I spotted this nice watercolour scene by Rowlandson in an auction catalogue this morning.
It shows a group of pedestrians descending Wapping Old Stairs towards a small wherry which is being loaded with passengers wishing to cross the River Thames. A young girl and her elderly father stand closest to the viewer. The old man is a former soldier, dressed in a pensioners uniform, who hobbles along on a wooden leg with the help of his daughter and his walking stick. Ahead of them strides a young soldier, perhaps heading off to join his regiment, who carries a large drum on his back and a sheathed sword in his hand. He is being greeted with great enthusiasm by an oarsman who is no doubt attempting to lure him into another nearby boat with the promise of a reduced fair or a quicker crossing. Behind them, beneath the windows of the inn, a woman, presumably a prostitute, canoodles with a bearded man. In the distance, oarsmen can be seen helping other passengers onto a rowing boat next to the indistinct form of the bow of a collier ship. The scene plays out beneath the open windows of The Salutation public house, whose proprietor, according to the sign which hangs above is a Mr Ben Block. A group of carousers can be seen inside, drinking smoking and consorting with the working girls who evidently frequent the place.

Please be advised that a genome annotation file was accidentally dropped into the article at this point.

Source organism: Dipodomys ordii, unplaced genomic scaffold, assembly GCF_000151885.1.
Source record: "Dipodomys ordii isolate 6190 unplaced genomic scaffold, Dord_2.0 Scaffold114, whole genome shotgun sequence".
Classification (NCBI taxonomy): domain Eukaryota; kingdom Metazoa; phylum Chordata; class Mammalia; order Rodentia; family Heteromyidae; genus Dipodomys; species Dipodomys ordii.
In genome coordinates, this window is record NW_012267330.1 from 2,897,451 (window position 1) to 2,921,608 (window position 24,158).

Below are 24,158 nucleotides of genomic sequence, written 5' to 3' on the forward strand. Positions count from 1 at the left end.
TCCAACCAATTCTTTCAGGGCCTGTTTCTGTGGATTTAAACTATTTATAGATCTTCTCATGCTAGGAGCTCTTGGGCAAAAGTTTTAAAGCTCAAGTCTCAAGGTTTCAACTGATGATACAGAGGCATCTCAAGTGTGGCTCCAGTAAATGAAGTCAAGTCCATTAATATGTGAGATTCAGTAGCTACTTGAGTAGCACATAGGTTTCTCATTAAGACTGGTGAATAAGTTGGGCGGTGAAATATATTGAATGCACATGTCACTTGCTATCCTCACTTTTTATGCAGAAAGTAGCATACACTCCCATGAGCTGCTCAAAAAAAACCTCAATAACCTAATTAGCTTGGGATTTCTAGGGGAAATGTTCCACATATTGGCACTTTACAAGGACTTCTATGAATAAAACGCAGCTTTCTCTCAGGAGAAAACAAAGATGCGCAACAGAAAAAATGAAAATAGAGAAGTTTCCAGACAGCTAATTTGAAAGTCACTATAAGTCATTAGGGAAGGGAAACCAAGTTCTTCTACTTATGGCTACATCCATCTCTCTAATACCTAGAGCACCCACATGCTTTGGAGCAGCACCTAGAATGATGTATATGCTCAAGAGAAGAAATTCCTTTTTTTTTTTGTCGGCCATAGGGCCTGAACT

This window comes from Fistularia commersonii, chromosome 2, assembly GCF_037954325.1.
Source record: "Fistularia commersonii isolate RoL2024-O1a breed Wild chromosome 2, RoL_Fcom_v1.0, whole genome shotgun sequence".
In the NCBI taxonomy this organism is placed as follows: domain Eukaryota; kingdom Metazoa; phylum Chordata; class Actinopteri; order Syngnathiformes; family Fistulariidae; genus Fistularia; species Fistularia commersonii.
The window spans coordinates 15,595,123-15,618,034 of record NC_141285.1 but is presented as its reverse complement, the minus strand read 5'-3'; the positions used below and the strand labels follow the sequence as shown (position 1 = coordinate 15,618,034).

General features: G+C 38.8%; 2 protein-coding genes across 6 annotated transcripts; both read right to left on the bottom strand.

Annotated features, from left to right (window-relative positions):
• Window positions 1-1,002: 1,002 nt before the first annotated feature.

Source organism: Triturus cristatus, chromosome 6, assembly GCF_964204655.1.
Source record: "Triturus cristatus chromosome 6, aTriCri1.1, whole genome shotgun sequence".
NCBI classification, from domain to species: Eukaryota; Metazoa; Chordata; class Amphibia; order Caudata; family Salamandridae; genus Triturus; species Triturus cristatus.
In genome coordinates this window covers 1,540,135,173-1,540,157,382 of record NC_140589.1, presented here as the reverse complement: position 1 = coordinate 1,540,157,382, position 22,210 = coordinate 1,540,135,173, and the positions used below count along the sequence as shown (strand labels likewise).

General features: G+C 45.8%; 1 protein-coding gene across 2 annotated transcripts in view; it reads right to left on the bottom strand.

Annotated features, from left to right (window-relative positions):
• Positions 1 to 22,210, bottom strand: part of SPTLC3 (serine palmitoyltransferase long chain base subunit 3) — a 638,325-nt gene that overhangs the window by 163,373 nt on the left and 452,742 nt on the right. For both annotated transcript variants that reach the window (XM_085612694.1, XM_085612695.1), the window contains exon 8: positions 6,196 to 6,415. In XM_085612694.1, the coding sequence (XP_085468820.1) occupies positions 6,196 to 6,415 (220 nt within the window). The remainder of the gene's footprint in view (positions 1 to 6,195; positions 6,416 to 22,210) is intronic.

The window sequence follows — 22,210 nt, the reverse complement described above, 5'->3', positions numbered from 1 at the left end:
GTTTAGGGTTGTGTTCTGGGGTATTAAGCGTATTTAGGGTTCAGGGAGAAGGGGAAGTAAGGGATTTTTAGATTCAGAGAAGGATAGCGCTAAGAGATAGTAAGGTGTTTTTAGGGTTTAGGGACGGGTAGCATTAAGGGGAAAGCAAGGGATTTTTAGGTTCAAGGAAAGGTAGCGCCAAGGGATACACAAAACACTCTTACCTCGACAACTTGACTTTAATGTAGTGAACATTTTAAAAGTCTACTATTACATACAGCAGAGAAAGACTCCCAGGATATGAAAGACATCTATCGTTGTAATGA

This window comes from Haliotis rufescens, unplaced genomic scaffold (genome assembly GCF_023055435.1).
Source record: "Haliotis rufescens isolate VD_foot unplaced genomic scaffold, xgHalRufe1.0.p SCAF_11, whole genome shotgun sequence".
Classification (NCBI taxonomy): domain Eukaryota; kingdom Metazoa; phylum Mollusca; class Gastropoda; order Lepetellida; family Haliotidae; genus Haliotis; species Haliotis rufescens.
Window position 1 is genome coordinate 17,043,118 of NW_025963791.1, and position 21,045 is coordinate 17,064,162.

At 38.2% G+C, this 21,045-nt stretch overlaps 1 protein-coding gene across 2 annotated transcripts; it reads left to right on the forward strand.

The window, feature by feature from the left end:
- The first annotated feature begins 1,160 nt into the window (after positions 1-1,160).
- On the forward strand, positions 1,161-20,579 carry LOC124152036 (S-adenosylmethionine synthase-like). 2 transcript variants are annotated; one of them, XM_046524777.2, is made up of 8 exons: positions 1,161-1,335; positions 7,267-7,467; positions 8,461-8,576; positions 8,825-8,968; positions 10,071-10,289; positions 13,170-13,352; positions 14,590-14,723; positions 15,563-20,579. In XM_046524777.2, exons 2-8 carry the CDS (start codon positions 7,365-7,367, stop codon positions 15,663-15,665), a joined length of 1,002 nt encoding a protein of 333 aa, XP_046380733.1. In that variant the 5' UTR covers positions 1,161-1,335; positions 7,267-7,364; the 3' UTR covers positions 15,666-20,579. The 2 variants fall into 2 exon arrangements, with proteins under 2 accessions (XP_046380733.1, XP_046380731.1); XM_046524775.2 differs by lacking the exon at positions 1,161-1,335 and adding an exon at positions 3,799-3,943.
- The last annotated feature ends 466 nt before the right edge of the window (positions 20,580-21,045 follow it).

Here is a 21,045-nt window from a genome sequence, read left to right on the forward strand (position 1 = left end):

Rowlandson had engraved a similar caricature for Thomas Tegg’s Miseries of London series in 1812. This watercolour version is set further back from the waterline and has a slightly smuttier subtext, placing a greater, albeit still subtle, emphasis on the more debauched aspects of London’s docksides. Some elements of the drawing are based on real life, Wapping Old Stairs and the eighteenth-century public house which stands next to them are still there today. However, the pub in question was (and still is) named The Town of Ramsgate. Rowlandson presumably changed it to The Salutation as a punning reference to the various forms of greeting which are taking place in the street outside. Ben Block was a contemporary placeholder name, similar to ‘Joe Bloggs’ or ‘John Doe’ today, and is probably also fictitious. The watercolour may have been a preparatory sketch for the 1812 engraving that Rowlandson kept and subsequently sold, or he may simply have regurgitated the idea two years later in order to turn out an original piece for a collector.